3 Dec 2007

Need for a full-fledged sports law in India

Cricket, a semi-religion of India; Football, the pride of Bengal; Hockey, legendary and high-esteem links with the game; Tennis, growing sensation; Golf, here to stay; ... With a population of more than 1 billion, sports in India have come to hold a prominent position not as a part-and-parcel of entertainment industry alone but as a professional league of its own. Gone are the days when sporting leagues were dominated by part-timers who had the resources to indulge themselves in the not-so-respectable-by-itself sporting arenas. Today are the times when sporting activities are a profession in themselves, requiring constantly being informed and updated of the changing times, involvement of technology and carrying with it all facets and dimensions which any other self-governing profession requires.

I am a firm believer of the fact that law most-often-than-not is remedial, following society and bringing into force regulation to influence the human interactions. To employ this for asserting the need for a sports law is not counter-productive.

It has been two years since the Supreme Court declared that BCCI was not a public body (technically 'State' within the meaning of Article 12 of the Constitution). The result; its actions could not be challenged on the grounds of public interest or otherwise. But does this dissuade the fact that this BCCI not only tinkers but controls what is the heart of public interest in India; cricket??? In fact, this has been declared by this Hon'ble Supreme Court itself that cricket is a matter of public interest in India, when it allowed the government to infringe the rights of Ten Sports for broadcasting cricket matches in India and otherwise. (The debate that public-policy-issues should not be allowed to interfere in purely private law matters, as invoked by this decision, is a separate one and I would deal with it elsewhere).

The thrust of the matter is that sports in India lack a principle based regulation and the control of sporting interests in India is spread across public-private associations of random diaspora. The Central Government does boast of a 'Ministry of Youth and Sports Affairs', but the lack of lucrative portfolio has led the Ministry to allow itself to be confined as an award-granting institution, cut-off from the ground-realties and unconcerned with the proper-planning, development and professional regulation of sports in India.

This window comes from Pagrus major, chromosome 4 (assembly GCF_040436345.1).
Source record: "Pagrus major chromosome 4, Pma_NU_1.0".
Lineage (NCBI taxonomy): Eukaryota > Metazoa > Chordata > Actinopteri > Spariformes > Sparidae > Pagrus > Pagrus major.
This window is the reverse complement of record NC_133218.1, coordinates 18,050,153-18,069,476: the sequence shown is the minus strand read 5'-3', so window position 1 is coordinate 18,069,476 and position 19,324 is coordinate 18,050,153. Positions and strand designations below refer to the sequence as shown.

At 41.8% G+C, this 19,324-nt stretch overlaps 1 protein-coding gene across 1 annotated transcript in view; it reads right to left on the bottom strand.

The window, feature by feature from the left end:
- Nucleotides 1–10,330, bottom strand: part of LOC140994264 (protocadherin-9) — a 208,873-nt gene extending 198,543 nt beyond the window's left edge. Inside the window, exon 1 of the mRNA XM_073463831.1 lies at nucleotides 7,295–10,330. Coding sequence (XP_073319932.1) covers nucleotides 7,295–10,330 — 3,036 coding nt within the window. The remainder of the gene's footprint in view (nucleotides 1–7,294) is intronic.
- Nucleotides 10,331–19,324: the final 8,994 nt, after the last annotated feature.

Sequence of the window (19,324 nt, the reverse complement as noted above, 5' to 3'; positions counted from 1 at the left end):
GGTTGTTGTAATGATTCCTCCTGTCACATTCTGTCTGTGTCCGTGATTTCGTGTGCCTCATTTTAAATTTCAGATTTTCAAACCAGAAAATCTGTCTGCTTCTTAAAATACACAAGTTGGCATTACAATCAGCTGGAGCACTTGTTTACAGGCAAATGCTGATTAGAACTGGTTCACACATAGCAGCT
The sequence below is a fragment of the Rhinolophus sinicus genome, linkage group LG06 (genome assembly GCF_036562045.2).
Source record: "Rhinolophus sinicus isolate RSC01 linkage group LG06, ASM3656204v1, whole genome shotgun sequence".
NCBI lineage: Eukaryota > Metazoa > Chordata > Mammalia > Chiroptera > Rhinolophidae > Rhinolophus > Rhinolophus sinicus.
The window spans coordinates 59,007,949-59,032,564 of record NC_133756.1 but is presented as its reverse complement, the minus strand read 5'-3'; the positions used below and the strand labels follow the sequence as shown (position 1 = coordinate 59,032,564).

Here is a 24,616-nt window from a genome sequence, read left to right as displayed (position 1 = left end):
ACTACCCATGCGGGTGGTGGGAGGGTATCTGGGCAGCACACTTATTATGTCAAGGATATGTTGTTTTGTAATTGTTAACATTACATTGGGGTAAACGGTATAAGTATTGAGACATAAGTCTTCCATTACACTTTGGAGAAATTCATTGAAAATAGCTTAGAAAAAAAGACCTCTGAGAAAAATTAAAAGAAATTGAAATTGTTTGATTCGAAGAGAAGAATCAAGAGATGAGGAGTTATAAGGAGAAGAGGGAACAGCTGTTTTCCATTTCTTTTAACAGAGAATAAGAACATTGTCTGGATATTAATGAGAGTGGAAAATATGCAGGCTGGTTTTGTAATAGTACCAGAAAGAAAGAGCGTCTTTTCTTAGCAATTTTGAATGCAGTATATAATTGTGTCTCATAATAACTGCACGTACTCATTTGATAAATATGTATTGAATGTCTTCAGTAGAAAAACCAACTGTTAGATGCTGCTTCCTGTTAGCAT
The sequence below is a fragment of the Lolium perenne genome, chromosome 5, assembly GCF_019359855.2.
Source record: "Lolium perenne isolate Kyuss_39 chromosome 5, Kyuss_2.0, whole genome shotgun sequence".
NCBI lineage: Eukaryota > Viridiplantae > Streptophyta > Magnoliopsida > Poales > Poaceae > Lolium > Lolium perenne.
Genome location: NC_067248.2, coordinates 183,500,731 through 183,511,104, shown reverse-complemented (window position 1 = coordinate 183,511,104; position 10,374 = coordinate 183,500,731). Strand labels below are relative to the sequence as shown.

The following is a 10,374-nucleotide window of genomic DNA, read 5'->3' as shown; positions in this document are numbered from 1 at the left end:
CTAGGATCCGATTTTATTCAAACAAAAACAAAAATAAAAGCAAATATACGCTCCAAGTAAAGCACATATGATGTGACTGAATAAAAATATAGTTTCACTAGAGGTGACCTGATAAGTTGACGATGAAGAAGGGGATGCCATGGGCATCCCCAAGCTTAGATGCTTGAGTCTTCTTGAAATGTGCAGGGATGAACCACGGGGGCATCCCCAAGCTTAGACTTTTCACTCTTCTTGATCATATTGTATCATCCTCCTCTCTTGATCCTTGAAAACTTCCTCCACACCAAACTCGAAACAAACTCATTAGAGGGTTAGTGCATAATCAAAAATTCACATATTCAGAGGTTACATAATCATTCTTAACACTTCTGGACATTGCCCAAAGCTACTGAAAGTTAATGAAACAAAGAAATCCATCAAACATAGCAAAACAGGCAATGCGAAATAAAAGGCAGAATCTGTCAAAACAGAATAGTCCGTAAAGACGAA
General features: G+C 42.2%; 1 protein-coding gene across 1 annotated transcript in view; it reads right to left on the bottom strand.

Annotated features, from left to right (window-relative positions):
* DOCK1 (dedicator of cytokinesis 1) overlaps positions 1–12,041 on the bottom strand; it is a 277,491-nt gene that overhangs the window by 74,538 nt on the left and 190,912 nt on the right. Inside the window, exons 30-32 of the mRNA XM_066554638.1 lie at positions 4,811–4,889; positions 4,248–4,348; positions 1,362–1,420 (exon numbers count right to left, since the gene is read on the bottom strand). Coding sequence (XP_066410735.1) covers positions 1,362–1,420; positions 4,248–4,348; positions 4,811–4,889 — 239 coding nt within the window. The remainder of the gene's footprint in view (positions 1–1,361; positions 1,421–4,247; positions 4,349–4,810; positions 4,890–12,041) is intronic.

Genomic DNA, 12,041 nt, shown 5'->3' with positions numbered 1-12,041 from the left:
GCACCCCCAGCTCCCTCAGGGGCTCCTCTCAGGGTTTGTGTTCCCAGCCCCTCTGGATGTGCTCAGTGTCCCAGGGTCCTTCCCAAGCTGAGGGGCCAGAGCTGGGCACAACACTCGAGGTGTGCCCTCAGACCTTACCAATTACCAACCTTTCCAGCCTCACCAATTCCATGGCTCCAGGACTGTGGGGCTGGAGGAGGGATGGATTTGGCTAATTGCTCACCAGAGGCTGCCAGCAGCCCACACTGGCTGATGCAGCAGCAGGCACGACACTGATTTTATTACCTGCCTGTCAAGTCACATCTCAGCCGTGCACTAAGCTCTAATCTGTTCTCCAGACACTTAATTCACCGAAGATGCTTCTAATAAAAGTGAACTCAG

It has a National Sports Policy (last updated in 2001) but there is little empirical evidence as to how far it has translated into practice. No doubt it has been giving a lot of financial assistance to the professional bodies for the development of sports but I believe it is not sufficient. I think a lot needs to be done to organize the games on a more professional basis.

Initially, I had also thought of the option of a national sporting academy/institution to regulate all sports in India but carrying the doubts of whether it would be able to survive the aftermaths of bureaucracy and red-tapeism, I dropped that idea. I find that it is better to having a national sporting regulation to govern, finance, nurture and organise the sporting leagues in India. These leagues may be self-sustaining or state sponsored [like the case with most sports associations in India today] but would in any case be regulated under a central law, which would require financial assistance and autonomy to players, thus allowing them to fully concentrate on sports as a professional rather than an investment without returns.

The questions of how I leave again to the vagaries of political-will but the need for an immediate stock-taking of professional-sports regulation is imminent and requires consolidated and long-term game plans, if India has to succeed in promoting itself as a strong world-games-champs country.

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